With storm clouds again rising in Europe, Congress approved the call-up of nearly 300,000 Guardsmen and Reservists in late August 1940, In September Congress passed a Selective Service Act that allowed the drafting of up to 900,000 more men for a year. And in October the War Department issued orders for the rebuilding of Camp Lee, on the same site as before. Overnight the area became a beehive of activity as thousands of civilian laborers swarmed into the Petersburg-Hopewell area and began building at a furious pace.
Even before the first barracks were constructed, raw recruits for the Quartermaster Replacement Training Center moved into tents in the heart of Camp Lee to begin training. In October 1941 (two months before Pearl Harbor) the Quartermaster School moved from Philadelphia to Camp Lee to begin training officers and noncommissioned officers in the art of military supply and service.
Over the course of the war Camp Lee’s population continued to mushroom until it became in effect the third largest “city” in Virginia, after Norfolk and Richmond. More than 50,000 officers attended Quartermaster Officer Candidate School. Over 300,000 Quartermaster Soldiers trained here during the war. There was a Regional Hospital with scores of pavilions and literally miles of interlocking corridors capable of housing over 2,000 patients at a time. Here too was located the Army Services Forces Training Center, the Quartermaster (Research & Development) Board, a large contingent of Women’s Army Corps Soldiers, and for a while a prisoner of war camp and the Medical Replacement Training Center. Camp Lee enjoyed a reputation as one of the most effective and best-run military installations in the country.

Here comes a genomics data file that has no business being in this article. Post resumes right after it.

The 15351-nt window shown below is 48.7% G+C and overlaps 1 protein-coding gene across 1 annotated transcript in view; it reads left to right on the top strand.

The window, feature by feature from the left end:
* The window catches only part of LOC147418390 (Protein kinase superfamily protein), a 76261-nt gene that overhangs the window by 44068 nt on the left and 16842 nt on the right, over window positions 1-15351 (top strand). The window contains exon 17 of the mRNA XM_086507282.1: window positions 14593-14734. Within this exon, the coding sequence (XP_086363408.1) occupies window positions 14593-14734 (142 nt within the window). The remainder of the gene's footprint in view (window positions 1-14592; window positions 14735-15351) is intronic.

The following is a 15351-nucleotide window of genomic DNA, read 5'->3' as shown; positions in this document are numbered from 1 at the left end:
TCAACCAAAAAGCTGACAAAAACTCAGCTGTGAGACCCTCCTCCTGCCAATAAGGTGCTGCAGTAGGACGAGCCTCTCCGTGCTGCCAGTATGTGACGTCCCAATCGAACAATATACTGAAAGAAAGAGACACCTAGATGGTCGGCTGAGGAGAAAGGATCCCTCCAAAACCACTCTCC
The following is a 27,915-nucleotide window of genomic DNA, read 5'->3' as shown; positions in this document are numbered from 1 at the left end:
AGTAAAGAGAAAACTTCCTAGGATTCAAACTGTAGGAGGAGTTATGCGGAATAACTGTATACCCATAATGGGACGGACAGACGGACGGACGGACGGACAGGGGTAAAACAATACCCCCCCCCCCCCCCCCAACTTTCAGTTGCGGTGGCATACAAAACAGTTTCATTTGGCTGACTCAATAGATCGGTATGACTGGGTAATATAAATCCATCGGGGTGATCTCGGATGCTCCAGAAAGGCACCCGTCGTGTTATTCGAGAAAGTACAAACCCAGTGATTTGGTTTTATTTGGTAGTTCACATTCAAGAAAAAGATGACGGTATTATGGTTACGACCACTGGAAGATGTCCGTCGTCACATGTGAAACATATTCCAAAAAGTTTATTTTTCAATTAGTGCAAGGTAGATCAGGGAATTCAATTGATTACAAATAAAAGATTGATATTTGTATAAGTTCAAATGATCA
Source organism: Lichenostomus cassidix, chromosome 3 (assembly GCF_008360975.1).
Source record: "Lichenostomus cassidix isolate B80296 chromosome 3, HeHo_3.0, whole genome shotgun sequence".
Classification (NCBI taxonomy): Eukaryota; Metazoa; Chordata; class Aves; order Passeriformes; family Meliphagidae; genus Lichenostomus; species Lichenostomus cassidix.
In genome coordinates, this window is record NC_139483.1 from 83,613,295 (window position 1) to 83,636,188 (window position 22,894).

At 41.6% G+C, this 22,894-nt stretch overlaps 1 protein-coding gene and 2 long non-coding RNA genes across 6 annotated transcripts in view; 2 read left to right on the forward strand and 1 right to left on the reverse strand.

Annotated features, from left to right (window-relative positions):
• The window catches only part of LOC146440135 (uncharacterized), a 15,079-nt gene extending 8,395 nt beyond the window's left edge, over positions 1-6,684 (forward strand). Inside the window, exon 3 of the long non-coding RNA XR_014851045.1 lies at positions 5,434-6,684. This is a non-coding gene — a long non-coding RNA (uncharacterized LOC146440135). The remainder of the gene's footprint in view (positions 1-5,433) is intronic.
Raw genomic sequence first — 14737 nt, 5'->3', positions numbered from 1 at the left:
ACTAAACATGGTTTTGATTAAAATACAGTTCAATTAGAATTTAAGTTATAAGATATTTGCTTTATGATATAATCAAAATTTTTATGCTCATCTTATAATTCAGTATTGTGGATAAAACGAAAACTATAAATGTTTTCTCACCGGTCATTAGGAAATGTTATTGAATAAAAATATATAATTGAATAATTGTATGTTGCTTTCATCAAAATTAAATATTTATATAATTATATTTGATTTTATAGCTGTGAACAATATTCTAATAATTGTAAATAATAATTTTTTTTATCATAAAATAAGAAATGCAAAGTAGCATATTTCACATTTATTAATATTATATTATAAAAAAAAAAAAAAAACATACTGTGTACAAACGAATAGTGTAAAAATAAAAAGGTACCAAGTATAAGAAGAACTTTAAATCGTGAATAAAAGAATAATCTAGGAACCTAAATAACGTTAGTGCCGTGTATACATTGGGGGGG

Following V-J Day in 1945 troop strength rapidly decreased, but Camp Lee continued to serve as the major Quartermaster field installation and as an out-processing center for those leaving the military.